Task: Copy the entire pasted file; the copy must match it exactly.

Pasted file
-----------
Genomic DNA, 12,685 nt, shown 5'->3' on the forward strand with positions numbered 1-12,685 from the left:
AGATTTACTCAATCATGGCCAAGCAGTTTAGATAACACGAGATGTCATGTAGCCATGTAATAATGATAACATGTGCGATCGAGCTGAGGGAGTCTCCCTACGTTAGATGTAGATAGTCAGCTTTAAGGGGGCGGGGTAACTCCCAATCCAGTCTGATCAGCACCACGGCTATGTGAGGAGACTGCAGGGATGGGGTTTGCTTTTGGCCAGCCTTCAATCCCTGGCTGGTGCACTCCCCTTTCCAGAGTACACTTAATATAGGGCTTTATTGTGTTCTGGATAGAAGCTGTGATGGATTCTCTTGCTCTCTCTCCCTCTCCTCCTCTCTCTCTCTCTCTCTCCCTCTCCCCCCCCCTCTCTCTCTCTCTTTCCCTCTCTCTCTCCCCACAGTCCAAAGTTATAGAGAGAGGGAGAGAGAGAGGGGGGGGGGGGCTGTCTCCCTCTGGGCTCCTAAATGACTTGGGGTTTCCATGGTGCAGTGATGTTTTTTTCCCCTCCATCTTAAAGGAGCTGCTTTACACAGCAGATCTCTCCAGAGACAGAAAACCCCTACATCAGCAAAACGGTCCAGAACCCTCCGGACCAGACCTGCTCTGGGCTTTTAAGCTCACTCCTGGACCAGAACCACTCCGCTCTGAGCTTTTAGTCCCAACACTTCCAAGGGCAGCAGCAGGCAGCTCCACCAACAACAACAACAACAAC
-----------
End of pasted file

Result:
Genomic DNA, 12,685 nt, shown 5'->3' on the forward strand with positions numbered 1-12,685 from the left:
AGATTTACTCAATCATGGCCAAGCAGTTTAGATAACACGAGATGTCATGTAGCCATGTAATAATGATAACATGTGCGATCGAGCTGAGGGAGTCTCCCTACGTTAGATGTAGATAGTCAGCTTTAAGGGGGCGGGGTAACTCCCAATCCAGTCTGATCAGCACCACGGCTATGTGAGGAGACTGCAGGGATGGGGTTTGCTTTTGGCCAGCCTTCAATCCCTGGCTGGTGCACTCCCCTTTCCAGAGTACACTTAATATAGGGCTTTATTGTGTTCTGGATAGAAGCTGTGATGGATTCTCTTGCTCTCTCTCCCTCTCCTCCTCTCTCTCTCTCTCTCTCCCTCTCCCCCCCCCTCTCTCTCTCTCTTTCCCTCTCTCTCTCCCCACAGTCCAAAGTTATAGAGAGAGGGAGAGAGAGAGGGGGGGGGGGGCTGTCTCCCTCTGGGCTCCTAAATGACTTGGGGTTTCCATGGTGCAGTGATGTTTTTTTCCCCTCCATCTTAAAGGAGCTGCTTTACACAGCAGATCTCTCCAGAGACAGAAAACCCCTACATCAGCAAAACGGTCCAGAACCCTCCGGACCAGACCTGCTCTGGGCTTTTAAGCTCACTCCTGGACCAGAACCACTCCGCTCTGAGCTTTTAGTCCCAACACTTCCAAGGGCAGCAGCAGGCAGCTCCACCAACAACAACAACAACAAC